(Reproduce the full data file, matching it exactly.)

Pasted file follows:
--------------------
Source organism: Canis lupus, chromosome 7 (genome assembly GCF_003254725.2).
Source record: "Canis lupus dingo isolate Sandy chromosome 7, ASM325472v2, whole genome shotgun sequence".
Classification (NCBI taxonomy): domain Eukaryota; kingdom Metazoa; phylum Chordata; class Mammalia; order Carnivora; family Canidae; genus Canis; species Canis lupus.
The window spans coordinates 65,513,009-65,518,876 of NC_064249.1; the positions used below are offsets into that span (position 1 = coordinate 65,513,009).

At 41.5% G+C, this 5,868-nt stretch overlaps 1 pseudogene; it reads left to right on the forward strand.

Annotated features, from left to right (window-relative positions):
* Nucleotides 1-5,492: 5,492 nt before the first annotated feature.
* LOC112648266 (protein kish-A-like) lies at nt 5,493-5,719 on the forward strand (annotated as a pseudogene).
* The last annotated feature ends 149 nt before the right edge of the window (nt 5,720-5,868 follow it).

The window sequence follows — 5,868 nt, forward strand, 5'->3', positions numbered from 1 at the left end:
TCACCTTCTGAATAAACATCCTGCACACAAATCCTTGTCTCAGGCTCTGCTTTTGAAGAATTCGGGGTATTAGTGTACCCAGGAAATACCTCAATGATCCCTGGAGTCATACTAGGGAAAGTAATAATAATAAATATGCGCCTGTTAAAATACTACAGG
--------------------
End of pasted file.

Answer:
Source organism: Canis lupus, chromosome 7 (genome assembly GCF_003254725.2).
Source record: "Canis lupus dingo isolate Sandy chromosome 7, ASM325472v2, whole genome shotgun sequence".
Classification (NCBI taxonomy): domain Eukaryota; kingdom Metazoa; phylum Chordata; class Mammalia; order Carnivora; family Canidae; genus Canis; species Canis lupus.
The window spans coordinates 65,513,009-65,518,876 of NC_064249.1; the positions used below are offsets into that span (position 1 = coordinate 65,513,009).

At 41.5% G+C, this 5,868-nt stretch overlaps 1 pseudogene; it reads left to right on the forward strand.

Annotated features, from left to right (window-relative positions):
* Nucleotides 1-5,492: 5,492 nt before the first annotated feature.
* LOC112648266 (protein kish-A-like) lies at nt 5,493-5,719 on the forward strand (annotated as a pseudogene).
* The last annotated feature ends 149 nt before the right edge of the window (nt 5,720-5,868 follow it).

The window sequence follows — 5,868 nt, forward strand, 5'->3', positions numbered from 1 at the left end:
TCACCTTCTGAATAAACATCCTGCACACAAATCCTTGTCTCAGGCTCTGCTTTTGAAGAATTCGGGGTATTAGTGTACCCAGGAAATACCTCAATGATCCCTGGAGTCATACTAGGGAAAGTAATAATAATAAATATGCGCCTGTTAAAATACTACAGG